|Time MilSec |Manage Bytes | |--------------------------| | 7,629 | 69,169,948 | | 847 | 53,303,016 | | 858 | 53,305,532 |

..\bin\Release>call PerfSample

|Time MilSec |Manage Bytes | |--------------------------| | 8,057 | 68,123,116 | | 800 | 53,303,064 | | 794 | 53,304,332  |

..\bin\Release>call PerfSample

|Time MilSec |Manage Bytes | |--------------------------| | 3,287 | 73,282,032 | | 813 | 53,306,136 | | 897 | 53,301,052 |

..\bin\Release>call PerfSample

|Time MilSec |Manage Bytes | |--------------------------| | 3,269 | 73,283,292 | | 805 | 53,299,816 | | 837 | 53,305,532 |

..\bin\Release>call PerfSample

|Time MilSec |Manage Bytes | |--------------------------| | 3,257 | 73,283,548 | | 815 | 53,306,776 | | 806 | 53,299,004 | 

This is well in line with the expected behavior of precompiled views. The test runs made without precompiled views have to first generate the set of views to access the database so, it is expected that their elapsed time will be greater. From the results above, the time lapse for precompiled views is over twice as fast but not for subsequent runs since the view is already generated and therefore reused.

In the same manner, precompiled views should give us a lower memory footprint. For managed memory, the first run uses about 5~7% less memory and subsequent are in both cases similar. Also, in both cases, the drop in memory usage is likely explained by the fact that unused memory is being reclaimed by the system.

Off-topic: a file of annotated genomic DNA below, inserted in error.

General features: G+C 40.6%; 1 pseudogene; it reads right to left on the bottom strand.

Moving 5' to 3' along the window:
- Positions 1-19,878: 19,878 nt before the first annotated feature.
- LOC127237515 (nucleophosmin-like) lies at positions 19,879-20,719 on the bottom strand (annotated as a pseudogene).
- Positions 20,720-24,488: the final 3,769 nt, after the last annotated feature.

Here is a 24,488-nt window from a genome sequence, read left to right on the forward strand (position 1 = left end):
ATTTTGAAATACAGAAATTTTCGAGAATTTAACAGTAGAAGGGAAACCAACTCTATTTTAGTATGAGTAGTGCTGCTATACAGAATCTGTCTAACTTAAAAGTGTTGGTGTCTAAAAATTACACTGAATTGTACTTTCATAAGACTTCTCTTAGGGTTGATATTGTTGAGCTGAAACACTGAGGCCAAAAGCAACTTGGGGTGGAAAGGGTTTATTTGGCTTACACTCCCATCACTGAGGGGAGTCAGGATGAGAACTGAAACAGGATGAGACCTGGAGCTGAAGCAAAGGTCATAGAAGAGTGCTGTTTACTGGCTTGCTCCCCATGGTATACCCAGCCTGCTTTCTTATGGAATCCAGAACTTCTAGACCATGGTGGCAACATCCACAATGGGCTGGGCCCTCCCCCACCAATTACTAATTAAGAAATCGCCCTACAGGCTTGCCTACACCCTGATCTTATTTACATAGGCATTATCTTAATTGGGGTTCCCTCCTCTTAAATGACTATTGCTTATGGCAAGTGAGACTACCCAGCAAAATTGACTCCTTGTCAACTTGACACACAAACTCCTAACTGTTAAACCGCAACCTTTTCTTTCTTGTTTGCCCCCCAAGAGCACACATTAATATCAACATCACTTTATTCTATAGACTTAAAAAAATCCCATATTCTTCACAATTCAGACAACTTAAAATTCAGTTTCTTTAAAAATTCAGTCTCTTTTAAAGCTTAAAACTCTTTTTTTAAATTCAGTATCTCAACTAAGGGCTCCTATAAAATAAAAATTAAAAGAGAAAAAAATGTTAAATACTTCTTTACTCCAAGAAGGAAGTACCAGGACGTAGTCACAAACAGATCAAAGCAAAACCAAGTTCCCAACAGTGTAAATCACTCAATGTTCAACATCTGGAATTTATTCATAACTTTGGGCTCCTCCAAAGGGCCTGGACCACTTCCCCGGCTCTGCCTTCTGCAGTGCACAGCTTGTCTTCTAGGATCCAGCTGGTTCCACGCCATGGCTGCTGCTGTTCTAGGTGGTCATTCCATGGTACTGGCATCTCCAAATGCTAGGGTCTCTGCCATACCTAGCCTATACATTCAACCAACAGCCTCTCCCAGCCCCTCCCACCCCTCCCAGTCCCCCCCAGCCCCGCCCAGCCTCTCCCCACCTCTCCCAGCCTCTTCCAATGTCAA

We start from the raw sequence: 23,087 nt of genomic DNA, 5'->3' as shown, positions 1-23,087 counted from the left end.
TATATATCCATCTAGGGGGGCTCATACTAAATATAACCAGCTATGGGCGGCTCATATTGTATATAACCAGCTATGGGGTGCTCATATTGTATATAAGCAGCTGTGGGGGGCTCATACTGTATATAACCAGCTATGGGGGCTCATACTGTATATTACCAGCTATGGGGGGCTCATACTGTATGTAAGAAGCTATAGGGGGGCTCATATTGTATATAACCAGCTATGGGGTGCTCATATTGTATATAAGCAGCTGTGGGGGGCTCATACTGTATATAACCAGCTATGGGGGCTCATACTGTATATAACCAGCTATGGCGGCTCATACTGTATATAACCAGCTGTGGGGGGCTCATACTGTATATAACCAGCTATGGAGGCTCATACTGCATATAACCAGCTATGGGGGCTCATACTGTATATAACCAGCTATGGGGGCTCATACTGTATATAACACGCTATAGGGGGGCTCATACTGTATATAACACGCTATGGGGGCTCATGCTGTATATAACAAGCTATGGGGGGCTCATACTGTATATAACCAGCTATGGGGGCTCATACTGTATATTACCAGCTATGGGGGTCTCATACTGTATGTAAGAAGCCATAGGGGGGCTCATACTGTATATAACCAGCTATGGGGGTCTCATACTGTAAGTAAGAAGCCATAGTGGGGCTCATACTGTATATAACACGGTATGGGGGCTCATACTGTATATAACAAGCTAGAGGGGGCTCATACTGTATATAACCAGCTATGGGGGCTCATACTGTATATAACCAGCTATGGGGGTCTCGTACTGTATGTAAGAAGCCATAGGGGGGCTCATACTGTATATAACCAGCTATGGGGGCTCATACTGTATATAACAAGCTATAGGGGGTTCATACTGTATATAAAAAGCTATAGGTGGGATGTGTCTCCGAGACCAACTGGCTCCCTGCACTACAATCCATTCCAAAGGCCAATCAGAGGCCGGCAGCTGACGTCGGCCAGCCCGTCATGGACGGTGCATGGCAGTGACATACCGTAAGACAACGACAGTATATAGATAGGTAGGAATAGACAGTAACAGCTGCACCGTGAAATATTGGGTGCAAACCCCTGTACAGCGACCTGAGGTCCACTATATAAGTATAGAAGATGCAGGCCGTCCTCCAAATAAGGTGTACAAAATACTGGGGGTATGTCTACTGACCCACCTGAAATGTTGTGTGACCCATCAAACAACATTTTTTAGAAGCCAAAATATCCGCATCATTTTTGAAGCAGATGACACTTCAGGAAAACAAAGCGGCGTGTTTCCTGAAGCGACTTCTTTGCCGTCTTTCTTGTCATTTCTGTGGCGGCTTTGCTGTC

As a way to further explore the behavior of pre-generated views, the sample has one line of code commented-out, this is the method PreRun(context) which does a select count of all the members in both the Products and the TransactionHistory entities, the same entities used in the query. And it does this by reusing the ObjectContext instance (no statistics are recorded). Running the test with this method uncommented, will result in very similar time lapses and memory usage for both the precompiled and not-precompiled executions. This is because the Query from the QueryToTest(context) method is reusing the already generated views from PreRun(context) since they share the same ObjectContext.


This empirically demonstrates the performance improvement offered by precompiled views, by pre-constructing the Entity Framework views, the first run of the query was about 2.4 times quicker and there also was an improvement in memory usage. Since the first execution of the query is where the performance gain is, leveraging pre-generated views in at least two cases will be of significant value: the warm up of a system and the execution of infrequently run queries. The use of less memory is also advantageous and is due to no longer having the overhead of keeping and creating the views.

Results are likely going to vary depending on your solution, particularly the model size and the amount of records being queried, so the sample should be tailored to match, as much as possible, your particular solution, however gains should be noticeable.